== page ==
Dame Deidre Hutton, Cranfield University Chancellor, officially opened a leading water science building at the university last week.
The facility has already played a key part in the university’s efforts to detect COVID-19 rates through wastewater.
Cranfield University scientists created low-cost sensors in the facility and monitored the levels of COVID-19 in wastewater from schools and other sites.
The building has been named after the university’s first director of water sciences, George Solt, who passed away earlier this year.
The facility contains a breakthrough innovation hub and laboratories devoted to the development of advanced sensors and point-of-use treatment technologies.
It was funded by the government through Cranfield University and the UK Collaboratorium for Research on Infrastructure and Cities (UKCRIC).
Previously, a national research facility for water and wastewater treatment was opened on the campus in Summer 2019, also partly funded by UKCRIC. In the same year, the government provided £446m to fund water infrastructure research at Cranfield.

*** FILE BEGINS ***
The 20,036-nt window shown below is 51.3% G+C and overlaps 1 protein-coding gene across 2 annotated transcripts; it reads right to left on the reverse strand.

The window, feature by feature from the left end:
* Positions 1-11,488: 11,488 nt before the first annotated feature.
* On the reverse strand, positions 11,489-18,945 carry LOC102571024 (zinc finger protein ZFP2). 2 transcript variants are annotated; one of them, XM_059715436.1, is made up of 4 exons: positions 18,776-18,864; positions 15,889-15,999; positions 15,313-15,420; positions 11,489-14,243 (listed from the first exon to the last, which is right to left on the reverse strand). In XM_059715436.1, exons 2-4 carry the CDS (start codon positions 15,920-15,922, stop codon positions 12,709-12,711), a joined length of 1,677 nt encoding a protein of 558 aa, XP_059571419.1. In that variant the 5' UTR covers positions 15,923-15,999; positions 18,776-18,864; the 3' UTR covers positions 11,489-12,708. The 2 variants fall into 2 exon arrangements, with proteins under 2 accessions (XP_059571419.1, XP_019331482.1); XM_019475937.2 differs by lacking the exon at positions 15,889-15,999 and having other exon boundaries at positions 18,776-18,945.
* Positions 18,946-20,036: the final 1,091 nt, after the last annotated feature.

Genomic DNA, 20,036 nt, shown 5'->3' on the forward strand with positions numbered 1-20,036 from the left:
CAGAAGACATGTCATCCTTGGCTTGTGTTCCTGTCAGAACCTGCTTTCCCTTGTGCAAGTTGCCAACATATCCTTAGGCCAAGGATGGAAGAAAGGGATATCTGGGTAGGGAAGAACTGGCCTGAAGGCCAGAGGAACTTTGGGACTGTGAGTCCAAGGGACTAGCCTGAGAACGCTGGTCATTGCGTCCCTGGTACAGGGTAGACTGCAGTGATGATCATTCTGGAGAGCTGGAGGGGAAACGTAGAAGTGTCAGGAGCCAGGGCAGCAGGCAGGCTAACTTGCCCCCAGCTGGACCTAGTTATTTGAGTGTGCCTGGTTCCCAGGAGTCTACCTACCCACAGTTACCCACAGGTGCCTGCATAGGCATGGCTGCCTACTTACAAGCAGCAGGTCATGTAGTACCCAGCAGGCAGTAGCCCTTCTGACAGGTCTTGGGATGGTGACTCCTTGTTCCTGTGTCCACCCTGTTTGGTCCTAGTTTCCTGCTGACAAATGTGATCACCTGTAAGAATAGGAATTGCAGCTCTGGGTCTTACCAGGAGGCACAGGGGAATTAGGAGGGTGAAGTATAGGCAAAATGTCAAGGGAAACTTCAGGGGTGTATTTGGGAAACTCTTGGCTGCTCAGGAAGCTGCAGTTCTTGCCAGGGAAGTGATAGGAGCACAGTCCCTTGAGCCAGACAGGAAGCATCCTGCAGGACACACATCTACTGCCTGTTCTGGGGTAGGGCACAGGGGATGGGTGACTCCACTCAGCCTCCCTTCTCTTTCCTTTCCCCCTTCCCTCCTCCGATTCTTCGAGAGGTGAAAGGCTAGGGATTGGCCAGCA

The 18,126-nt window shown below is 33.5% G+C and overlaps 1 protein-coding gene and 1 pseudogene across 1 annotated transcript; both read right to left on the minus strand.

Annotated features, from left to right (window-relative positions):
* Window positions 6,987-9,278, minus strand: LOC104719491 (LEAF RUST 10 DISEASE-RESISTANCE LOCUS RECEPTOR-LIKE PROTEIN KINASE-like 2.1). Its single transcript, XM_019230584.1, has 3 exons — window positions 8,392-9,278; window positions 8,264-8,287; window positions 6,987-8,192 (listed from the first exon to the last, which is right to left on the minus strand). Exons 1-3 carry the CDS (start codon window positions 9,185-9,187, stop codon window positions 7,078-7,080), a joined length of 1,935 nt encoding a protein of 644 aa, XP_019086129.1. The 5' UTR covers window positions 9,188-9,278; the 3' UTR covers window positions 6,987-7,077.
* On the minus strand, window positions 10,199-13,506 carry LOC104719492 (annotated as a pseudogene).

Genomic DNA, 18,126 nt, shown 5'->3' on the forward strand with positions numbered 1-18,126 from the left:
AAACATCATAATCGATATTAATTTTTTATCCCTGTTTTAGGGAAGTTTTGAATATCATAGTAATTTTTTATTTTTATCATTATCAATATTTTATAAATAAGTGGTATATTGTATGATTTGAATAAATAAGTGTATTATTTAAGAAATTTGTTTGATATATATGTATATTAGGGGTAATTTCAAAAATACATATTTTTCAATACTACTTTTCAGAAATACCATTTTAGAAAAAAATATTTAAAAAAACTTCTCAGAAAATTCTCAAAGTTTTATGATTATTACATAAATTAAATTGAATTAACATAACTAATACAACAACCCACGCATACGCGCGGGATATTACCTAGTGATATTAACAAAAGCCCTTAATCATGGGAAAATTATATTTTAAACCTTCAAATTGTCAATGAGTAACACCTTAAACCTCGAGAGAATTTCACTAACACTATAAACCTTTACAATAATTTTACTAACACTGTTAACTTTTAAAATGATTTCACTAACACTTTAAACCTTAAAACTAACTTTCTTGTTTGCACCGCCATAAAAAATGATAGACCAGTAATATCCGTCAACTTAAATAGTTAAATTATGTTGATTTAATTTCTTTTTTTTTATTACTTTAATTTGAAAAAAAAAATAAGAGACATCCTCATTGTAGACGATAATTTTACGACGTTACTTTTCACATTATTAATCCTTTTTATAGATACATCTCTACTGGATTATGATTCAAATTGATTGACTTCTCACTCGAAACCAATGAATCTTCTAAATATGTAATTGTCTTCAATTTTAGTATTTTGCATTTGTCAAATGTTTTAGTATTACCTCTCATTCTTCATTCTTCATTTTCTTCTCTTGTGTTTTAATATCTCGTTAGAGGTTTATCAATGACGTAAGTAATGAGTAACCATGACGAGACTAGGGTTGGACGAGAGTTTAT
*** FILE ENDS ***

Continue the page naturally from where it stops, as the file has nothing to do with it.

Professor Paul Jeffrey, director of water at Cranfield University, said: “This facility, together with the National Research Facility for Water and Wastewater Treatment, is already playing a key role in advancing knowledge in sustainable water management and helping the national efforts to combat the spread of Covid-19.
“We are delighted to be playing our part in the work that UKCRIC is doing to secure and enhance the nation’s infrastructure and resilience.”
Cranfield University is a founding member of Water & Sanitation for the Urban Poor (WSUP).
This non-profit organisation has provided access to clean water, sanitation and hygiene practices for 20 million people, including in Bangladesh and Kenya.
The university was also awarded in 2015 the Queen’s Anniversary Prize for its education and research on safe water and sanitation for the world’s poorest communities.
The borough’s other local higher education provider, the University of Bedfordshire, has also been at the forefront of water research.
In 2017, in collaboration with the University of Bristol, researchers there developed an advanced sensor to better detect water pollution in a project to improve the River Lea’s water quality.